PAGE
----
Wimbledon 2018: Angelique Kerber ends magical comeback for Serena Williams to claim third Major
Angelique Kerber beats Serena Williams to win the Wimbledon title
It had been two years since Serena Williams won her second straight title here on the lawns of the All England Club, her seventh Wimbledon title, her 22nd Major singles title. And it seemed as though she had never been away.
Her 2015 Wimbledon title was one of three that year, her fourth in a row—the Serena Slam. She did not fall short of the semis in the next six Majors, winning No7 at Wimbledon and then No7 in Australia—her 23rd Major title.
What few knew was that, as she reclaimed the No1 ranking from Angelique Kerber in Australia, she was two months pregnant and would not play another Major until this year.
Even as recently as a month ago, with just seven matches to her name, and having withdrawn after her third match at the French Open with injury, many would not have given Williams a strong chance of making the final here this year.
But as she worked her way through her quarter of the draw, she began to show the old familiar strength and determination.
As a result, she began to be talked of as the favourite to do the impossible: return to Wimbledon, win more matches than she had played in the last 18 months, and perhaps win a record-equalling 24th Major—and all at a ranking of 181 and the age of 36. Should she fulfil this dream scenario, she would be lowest ranked ever to do so, and extend her own record as the oldest Major singles champion of the Open era.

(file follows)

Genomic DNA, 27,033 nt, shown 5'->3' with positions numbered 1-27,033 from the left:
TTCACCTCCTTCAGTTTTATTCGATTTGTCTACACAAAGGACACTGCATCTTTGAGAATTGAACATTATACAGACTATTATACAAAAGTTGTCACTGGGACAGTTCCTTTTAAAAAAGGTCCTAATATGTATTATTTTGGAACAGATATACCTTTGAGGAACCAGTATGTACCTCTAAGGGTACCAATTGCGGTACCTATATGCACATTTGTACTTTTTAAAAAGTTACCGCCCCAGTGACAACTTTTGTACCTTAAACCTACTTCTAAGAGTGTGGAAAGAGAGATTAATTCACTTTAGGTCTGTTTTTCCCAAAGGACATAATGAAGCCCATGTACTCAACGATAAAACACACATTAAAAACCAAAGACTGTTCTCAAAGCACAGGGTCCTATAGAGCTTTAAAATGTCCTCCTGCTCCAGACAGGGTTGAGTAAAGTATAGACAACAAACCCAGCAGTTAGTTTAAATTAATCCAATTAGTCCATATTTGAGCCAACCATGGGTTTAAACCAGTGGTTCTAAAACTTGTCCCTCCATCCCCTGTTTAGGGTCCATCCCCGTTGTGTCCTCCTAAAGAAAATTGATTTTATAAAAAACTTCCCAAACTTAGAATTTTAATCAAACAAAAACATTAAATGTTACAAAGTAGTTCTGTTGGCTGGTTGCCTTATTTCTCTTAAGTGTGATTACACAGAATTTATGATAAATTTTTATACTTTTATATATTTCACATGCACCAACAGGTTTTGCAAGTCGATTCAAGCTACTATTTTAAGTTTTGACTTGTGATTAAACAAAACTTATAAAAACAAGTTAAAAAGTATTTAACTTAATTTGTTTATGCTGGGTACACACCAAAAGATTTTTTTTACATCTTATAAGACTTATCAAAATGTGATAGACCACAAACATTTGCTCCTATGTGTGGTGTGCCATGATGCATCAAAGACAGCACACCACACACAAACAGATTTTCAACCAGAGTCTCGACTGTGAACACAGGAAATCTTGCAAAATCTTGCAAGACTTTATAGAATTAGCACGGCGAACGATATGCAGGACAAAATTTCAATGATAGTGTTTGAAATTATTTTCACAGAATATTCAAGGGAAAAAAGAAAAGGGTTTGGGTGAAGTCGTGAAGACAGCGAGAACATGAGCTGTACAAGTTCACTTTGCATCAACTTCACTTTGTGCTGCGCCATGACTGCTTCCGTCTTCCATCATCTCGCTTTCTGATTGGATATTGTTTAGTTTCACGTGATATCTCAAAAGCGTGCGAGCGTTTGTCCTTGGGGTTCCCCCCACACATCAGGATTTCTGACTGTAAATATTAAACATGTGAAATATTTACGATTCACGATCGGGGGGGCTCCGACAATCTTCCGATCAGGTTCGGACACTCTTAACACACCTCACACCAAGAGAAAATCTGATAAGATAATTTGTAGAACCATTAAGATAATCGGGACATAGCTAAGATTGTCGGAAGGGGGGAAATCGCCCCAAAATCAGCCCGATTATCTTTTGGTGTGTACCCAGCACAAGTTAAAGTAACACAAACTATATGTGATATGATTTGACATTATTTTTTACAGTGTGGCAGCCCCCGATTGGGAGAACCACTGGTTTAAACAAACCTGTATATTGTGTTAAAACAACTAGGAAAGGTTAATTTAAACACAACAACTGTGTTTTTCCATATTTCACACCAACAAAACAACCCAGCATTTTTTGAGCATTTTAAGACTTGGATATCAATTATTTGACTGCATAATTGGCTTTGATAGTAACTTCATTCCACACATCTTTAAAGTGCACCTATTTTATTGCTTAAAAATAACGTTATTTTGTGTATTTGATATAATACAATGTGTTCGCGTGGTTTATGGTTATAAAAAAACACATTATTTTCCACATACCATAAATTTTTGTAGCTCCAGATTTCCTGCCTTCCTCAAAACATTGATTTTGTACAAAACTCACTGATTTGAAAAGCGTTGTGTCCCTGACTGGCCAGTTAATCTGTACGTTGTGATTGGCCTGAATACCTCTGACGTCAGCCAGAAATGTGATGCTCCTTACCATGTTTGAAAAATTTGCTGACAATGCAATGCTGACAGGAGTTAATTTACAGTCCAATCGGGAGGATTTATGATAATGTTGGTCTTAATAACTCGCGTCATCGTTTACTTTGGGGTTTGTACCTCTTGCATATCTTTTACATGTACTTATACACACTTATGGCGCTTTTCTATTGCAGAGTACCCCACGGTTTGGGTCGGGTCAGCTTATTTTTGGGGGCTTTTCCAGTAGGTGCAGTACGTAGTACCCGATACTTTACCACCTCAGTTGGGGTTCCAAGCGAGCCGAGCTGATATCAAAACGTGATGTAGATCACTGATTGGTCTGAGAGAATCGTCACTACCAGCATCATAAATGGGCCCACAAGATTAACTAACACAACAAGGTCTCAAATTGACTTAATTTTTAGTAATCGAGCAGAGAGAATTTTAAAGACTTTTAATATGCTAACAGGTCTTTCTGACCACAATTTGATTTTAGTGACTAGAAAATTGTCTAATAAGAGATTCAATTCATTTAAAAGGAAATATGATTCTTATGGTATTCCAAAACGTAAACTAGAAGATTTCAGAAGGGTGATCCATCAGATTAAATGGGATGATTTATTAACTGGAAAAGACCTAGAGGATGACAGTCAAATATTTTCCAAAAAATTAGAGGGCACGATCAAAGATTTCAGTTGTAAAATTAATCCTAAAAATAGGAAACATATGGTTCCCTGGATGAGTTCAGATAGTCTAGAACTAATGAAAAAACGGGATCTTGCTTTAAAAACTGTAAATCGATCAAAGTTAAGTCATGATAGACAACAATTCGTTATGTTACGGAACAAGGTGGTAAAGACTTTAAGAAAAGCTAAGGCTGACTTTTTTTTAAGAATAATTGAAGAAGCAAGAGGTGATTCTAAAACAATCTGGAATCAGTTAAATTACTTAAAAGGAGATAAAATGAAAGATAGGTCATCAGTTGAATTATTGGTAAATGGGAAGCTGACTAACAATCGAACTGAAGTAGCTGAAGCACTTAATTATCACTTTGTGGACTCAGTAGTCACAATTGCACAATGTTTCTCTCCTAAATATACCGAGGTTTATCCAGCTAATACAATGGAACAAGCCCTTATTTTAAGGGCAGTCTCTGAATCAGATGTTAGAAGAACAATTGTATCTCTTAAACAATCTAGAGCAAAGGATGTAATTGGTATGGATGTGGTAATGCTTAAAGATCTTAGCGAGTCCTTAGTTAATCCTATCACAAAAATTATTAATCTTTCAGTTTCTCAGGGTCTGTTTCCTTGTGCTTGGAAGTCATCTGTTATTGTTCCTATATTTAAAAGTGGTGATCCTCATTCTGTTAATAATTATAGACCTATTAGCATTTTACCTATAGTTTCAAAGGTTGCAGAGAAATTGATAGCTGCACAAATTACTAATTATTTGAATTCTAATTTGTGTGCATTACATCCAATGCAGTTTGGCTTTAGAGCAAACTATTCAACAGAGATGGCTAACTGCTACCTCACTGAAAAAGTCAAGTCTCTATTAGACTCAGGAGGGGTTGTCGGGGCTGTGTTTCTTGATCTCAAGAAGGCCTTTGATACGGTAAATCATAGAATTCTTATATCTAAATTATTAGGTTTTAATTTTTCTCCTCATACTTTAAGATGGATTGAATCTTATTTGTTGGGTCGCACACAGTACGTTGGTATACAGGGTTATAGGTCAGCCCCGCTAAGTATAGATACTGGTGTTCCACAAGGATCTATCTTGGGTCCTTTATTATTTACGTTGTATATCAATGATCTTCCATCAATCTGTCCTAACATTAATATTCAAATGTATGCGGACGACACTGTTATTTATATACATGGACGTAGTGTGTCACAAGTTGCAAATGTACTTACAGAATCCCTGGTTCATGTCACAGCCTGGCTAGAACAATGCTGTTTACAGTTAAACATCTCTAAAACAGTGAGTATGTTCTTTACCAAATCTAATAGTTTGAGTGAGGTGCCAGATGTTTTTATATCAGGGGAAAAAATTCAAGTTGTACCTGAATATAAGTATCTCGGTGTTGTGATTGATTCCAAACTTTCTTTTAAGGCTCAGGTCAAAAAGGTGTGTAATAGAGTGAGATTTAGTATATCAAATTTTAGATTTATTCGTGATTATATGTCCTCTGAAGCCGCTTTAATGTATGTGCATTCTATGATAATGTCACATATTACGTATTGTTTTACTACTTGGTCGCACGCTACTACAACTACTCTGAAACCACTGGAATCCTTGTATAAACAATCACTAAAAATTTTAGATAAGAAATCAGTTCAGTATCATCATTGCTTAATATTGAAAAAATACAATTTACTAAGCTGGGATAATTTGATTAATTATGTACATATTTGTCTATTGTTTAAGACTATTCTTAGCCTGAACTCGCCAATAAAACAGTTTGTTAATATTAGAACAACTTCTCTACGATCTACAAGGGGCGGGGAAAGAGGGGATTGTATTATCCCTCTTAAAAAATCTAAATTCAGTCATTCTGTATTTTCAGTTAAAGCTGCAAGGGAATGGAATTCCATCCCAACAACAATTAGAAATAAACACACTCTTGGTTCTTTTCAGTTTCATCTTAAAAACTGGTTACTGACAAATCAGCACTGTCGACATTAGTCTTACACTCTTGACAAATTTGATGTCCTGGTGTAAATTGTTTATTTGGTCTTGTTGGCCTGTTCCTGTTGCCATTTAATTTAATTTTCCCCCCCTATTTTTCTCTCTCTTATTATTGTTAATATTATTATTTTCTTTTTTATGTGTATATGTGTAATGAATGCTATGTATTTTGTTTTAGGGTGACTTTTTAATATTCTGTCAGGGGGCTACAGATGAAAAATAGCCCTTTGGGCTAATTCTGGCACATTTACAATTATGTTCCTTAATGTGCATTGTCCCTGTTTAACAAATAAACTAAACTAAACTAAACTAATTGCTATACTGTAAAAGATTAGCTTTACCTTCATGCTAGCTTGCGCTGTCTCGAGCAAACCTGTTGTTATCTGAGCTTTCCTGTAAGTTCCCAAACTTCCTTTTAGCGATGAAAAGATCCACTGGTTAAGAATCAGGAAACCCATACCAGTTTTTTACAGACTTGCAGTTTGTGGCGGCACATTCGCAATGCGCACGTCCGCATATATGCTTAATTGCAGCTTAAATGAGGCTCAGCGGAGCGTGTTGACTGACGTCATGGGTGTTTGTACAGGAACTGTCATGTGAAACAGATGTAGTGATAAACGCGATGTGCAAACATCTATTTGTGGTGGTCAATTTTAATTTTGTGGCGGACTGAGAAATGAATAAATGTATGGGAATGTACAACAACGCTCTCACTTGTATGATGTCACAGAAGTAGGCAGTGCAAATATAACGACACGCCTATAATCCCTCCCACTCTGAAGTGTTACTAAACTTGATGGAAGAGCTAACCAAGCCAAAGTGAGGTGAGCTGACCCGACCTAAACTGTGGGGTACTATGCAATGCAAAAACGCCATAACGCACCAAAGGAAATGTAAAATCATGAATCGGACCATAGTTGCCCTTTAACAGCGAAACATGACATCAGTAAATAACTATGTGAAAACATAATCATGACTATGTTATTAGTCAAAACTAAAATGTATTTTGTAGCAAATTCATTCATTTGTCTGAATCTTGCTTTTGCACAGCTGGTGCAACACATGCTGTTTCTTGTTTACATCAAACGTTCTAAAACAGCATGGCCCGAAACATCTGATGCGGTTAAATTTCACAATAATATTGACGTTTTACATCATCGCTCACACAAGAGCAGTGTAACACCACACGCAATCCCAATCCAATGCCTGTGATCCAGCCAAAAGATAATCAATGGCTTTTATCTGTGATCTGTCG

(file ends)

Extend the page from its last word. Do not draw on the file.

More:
Standing in her way, however, was a fellow 30-something and two-time Major champion. And it would be with a sense of dejà vu that they took to court for the final.
When Williams won that last title here in 2016, she did so by beating Kerber.
That was a rare loss for Kerber in a career-defining year that took her to the Australian title—where she became that rare woman, one who beat Williams in a Major final—and followed her final finish at Wimbledon with the title at the US Open. Add in the title in Stuttgart, and finals in Brisbane, Cincinnati, the Olympics and the WTA Finals, and it is little wonder she rose to No1.
By this time last year, she had accumulated 34 weeks at the top, but her form and confidence were slipping as she seemed to struggle with living up to her status and fame. But with a new team around her, and new coach Wim Fisstte, all that confidence began to return.